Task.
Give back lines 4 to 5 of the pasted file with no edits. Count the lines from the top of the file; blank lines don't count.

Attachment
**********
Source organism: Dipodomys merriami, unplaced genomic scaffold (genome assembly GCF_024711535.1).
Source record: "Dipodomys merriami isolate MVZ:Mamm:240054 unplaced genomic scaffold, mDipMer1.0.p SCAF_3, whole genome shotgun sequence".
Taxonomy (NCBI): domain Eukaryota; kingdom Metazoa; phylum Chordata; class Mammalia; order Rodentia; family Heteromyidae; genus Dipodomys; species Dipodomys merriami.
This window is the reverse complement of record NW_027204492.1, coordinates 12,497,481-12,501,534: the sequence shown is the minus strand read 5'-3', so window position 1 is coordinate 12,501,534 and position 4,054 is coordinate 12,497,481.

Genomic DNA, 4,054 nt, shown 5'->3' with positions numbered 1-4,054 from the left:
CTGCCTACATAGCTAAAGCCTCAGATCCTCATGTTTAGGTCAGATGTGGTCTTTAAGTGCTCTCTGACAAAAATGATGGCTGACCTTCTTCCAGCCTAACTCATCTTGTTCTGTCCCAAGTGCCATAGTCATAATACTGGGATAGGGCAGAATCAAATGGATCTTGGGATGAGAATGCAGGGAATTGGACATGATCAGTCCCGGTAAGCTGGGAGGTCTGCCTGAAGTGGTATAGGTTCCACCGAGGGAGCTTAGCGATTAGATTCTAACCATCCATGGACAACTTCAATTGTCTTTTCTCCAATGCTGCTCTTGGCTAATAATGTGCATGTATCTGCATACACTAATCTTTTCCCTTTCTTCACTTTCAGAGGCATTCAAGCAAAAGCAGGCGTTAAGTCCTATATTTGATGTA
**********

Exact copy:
This window is the reverse complement of record NW_027204492.1, coordinates 12,497,481-12,501,534: the sequence shown is the minus strand read 5'-3', so window position 1 is coordinate 12,501,534 and position 4,054 is coordinate 12,497,481.

Genomic DNA, 4,054 nt, shown 5'->3' with positions numbered 1-4,054 from the left: